In all these matters "wisdom is profitable to direct". Children need very different treatment if all are to have a good start in life. Herein lies the folly of those idealistic reformers who talk of all being given "an equal chance". The wisest father in the land cannot be sure of giving that equal chance even to his own children, so there is not much hope of officials being successful with the children of other people.

There are some horses that will put on their best pace at the mere sound of the whip, while on the other hand we have known an old pony to stop by the wayside and begin to eat grass while the angry driver was thrashing him. Similarly there are children who are pained and perhaps made ill by a single sharp word, while there are others who will take a wicked delight in seeing how far they can trespass without endangering their little skins. To treat them all alike is criminal folly. In all cases the rod of correction is needed but many different kinds of rod can be used. The sensitive and quickly responsive child should be treated gently, while the other type should be taught that physical pain may follow too quickly on the heels of reproof to admit of any safe experiments in rebellion. Reason should be used with all types as soon as ever it is possible. Even the boy who has been most troublesome in his earliest days may with growing intelligence prove so amenable to reason that he becomes tractable just at the age when more placid children are becoming awkward.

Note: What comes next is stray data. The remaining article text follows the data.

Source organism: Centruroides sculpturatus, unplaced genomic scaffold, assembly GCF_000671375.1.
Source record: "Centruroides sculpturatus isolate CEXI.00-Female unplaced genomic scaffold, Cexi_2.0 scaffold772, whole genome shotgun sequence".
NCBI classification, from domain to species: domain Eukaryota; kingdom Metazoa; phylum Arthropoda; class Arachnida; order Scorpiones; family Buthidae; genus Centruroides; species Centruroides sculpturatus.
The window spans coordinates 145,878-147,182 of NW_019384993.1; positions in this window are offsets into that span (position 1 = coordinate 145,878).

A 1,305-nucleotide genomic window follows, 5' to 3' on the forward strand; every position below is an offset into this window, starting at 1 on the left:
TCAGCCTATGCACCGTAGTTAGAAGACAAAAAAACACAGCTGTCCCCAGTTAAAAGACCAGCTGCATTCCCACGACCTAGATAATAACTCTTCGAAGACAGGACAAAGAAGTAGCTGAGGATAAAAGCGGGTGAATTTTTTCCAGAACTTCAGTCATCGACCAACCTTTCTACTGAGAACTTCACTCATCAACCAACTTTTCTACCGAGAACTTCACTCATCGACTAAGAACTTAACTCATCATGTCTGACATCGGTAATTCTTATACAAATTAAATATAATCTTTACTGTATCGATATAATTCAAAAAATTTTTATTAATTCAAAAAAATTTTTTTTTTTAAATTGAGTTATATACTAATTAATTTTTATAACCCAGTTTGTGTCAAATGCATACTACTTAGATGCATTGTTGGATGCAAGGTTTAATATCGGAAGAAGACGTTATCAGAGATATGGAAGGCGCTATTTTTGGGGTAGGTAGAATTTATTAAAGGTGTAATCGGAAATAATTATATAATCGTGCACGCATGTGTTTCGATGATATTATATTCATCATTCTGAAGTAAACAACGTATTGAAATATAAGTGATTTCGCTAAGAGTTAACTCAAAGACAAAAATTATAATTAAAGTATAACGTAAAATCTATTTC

When children reach the age of reasonable response the duties of parents increase rather than diminish. There is the world to face with all its pitfalls. Some of the great decisions of life have to be made. There are children who have been almost ruined in their early teens or even earlier than that. There are parents who seem to think that it is well to allow the problem of good and evil to be expounded by the progeny of the serpent. They leave some of the most important mysteries of life to be explained by the worst companions the children ever meet. A moral indolence is the cause of this evil.